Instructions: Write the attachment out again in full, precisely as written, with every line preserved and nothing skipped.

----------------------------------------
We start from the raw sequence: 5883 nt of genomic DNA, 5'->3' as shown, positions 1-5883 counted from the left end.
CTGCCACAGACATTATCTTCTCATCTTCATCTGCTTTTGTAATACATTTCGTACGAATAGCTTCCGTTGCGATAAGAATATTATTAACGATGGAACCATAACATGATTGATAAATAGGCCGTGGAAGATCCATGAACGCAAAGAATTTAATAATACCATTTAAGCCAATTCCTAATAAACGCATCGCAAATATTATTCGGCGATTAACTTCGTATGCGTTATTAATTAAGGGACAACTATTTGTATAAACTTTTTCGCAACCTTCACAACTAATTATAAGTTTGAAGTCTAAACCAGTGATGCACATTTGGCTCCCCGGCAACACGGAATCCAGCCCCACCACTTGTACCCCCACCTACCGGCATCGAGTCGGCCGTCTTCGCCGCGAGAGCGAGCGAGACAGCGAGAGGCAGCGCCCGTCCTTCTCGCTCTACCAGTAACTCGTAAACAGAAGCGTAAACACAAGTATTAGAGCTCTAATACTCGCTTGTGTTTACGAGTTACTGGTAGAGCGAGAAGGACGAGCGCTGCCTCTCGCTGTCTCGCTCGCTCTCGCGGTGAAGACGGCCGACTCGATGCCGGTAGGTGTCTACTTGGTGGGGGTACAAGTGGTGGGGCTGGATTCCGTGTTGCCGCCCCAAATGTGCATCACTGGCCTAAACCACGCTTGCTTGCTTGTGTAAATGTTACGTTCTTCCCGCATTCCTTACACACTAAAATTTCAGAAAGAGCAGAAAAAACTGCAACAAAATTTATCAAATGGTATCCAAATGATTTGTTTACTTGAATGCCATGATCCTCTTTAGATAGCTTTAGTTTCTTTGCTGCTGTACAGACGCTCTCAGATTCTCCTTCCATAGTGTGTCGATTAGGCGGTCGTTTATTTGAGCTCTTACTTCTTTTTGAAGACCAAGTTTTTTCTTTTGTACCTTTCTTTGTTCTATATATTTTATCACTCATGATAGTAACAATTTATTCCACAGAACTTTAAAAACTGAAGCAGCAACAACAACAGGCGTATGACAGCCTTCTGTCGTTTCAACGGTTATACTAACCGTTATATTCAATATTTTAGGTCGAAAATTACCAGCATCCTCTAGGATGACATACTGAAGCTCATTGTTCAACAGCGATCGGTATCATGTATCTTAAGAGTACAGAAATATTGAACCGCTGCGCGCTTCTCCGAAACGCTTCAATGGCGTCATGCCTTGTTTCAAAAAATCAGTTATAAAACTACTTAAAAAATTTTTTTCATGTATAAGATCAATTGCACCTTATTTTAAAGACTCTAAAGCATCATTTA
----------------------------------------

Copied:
We start from the raw sequence: 5883 nt of genomic DNA, 5'->3' as shown, positions 1-5883 counted from the left end.
CTGCCACAGACATTATCTTCTCATCTTCATCTGCTTTTGTAATACATTTCGTACGAATAGCTTCCGTTGCGATAAGAATATTATTAACGATGGAACCATAACATGATTGATAAATAGGCCGTGGAAGATCCATGAACGCAAAGAATTTAATAATACCATTTAAGCCAATTCCTAATAAACGCATCGCAAATATTATTCGGCGATTAACTTCGTATGCGTTATTAATTAAGGGACAACTATTTGTATAAACTTTTTCGCAACCTTCACAACTAATTATAAGTTTGAAGTCTAAACCAGTGATGCACATTTGGCTCCCCGGCAACACGGAATCCAGCCCCACCACTTGTACCCCCACCTACCGGCATCGAGTCGGCCGTCTTCGCCGCGAGAGCGAGCGAGACAGCGAGAGGCAGCGCCCGTCCTTCTCGCTCTACCAGTAACTCGTAAACAGAAGCGTAAACACAAGTATTAGAGCTCTAATACTCGCTTGTGTTTACGAGTTACTGGTAGAGCGAGAAGGACGAGCGCTGCCTCTCGCTGTCTCGCTCGCTCTCGCGGTGAAGACGGCCGACTCGATGCCGGTAGGTGTCTACTTGGTGGGGGTACAAGTGGTGGGGCTGGATTCCGTGTTGCCGCCCCAAATGTGCATCACTGGCCTAAACCACGCTTGCTTGCTTGTGTAAATGTTACGTTCTTCCCGCATTCCTTACACACTAAAATTTCAGAAAGAGCAGAAAAAACTGCAACAAAATTTATCAAATGGTATCCAAATGATTTGTTTACTTGAATGCCATGATCCTCTTTAGATAGCTTTAGTTTCTTTGCTGCTGTACAGACGCTCTCAGATTCTCCTTCCATAGTGTGTCGATTAGGCGGTCGTTTATTTGAGCTCTTACTTCTTTTTGAAGACCAAGTTTTTTCTTTTGTACCTTTCTTTGTTCTATATATTTTATCACTCATGATAGTAACAATTTATTCCACAGAACTTTAAAAACTGAAGCAGCAACAACAACAGGCGTATGACAGCCTTCTGTCGTTTCAACGGTTATACTAACCGTTATATTCAATATTTTAGGTCGAAAATTACCAGCATCCTCTAGGATGACATACTGAAGCTCATTGTTCAACAGCGATCGGTATCATGTATCTTAAGAGTACAGAAATATTGAACCGCTGCGCGCTTCTCCGAAACGCTTCAATGGCGTCATGCCTTGTTTCAAAAAATCAGTTATAAAACTACTTAAAAAATTTTTTTCATGTATAAGATCAATTGCACCTTATTTTAAAGACTCTAAAGCATCATTTA